Looking at it in a beaker, MR fluid doesn't seem like such a revolutionary substance. It's a gray, oily liquid that's about three times denser than water. It's not too exciting at first glance, but MR fluid is actually quite amazing to watch in action.
A simple demonstration by David Carlson, a physicist at the North Carolina lab, shows the liquid's ability to transform to solid in milliseconds. He pours the liquid into the cup and stirs it around with a pencil to show it's liquid. He then places a magnet to the bottom of the cup, and the liquid instantly turns to a near-solid. To further demonstrate that it's turned to a solid, he holds the cup upside down, and none of the MR fluid drops out.
Typical MR fluid consists of these three parts:
- Carbonyl Iron Particles -- 20 to 40 percent of the fluid is made of these soft iron particles that are just 3 to 5 micrometers in diameter. A package of dry carbonyl iron particles looks like black flour because the particles are so fine.
- A Carrier Liquid -- The iron particles are suspended in a liquid, usually hydrocarbon oil. Water is often used in demonstrating the fluid.
- Proprietary Additives -- The third component of MR fluid is a secret, but Lord says these additives are put in to inhibit gravitational settling of the iron particles, promote particle suspension, enhance lubricity, modify viscosity and inhibit wear.
So, what is it that gives MR fluid its unique ability to transform from liquid to solid and from solid to liquid quicker than you can blink an eye? The carbonyl iron particles. When a magnet is applied to the liquid, these tiny particles line up to make the fluid stiffen into a solid. This is caused by the dc magnetic field, making the particles lock into a uniform polarity. How hard the substance becomes depends on the strength of the magnetic field. Take away the magnet, and the particles unlock immediately.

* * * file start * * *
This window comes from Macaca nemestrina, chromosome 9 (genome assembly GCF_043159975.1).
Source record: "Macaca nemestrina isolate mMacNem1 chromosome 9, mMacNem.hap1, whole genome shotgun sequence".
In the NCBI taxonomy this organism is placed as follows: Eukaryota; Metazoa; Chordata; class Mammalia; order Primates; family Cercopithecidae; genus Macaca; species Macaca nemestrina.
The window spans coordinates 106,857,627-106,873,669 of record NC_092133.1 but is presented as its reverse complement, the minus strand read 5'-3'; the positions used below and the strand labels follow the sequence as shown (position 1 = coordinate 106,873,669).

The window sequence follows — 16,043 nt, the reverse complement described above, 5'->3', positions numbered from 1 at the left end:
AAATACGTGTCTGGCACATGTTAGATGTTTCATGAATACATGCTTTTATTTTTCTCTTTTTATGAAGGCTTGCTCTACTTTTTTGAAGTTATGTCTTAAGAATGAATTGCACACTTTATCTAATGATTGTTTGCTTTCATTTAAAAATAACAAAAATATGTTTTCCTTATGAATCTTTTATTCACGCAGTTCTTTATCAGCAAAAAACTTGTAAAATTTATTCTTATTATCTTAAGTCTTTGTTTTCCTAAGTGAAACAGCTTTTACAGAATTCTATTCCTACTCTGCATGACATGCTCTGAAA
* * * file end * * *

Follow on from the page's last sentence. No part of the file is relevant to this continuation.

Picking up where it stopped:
While scientists have just recently discovered many new applications for MR fluid, it has actually been around for more than 50 years. Jacob Rabinow is credited with discovering MR fluid in the 1940s while working at the U.S. National Bureau of Standards (now the National Institute of Standards and Technology).
Until about 1990, there were few applications for MR fluid because there was no way to properly control it. Today, there are digital signal processors and fast, cheap computers that can control the magnetic field applied to the fluid. Applications for this technology include Nautilus exercise equipment, clothes washing machine dampers, shock absorbers for cars and advanced leg prosthetics.
In the next section, we will look at the seismic applications of this MR technology, which may have the biggest impact on saving lives and preventing the collapse of buildings.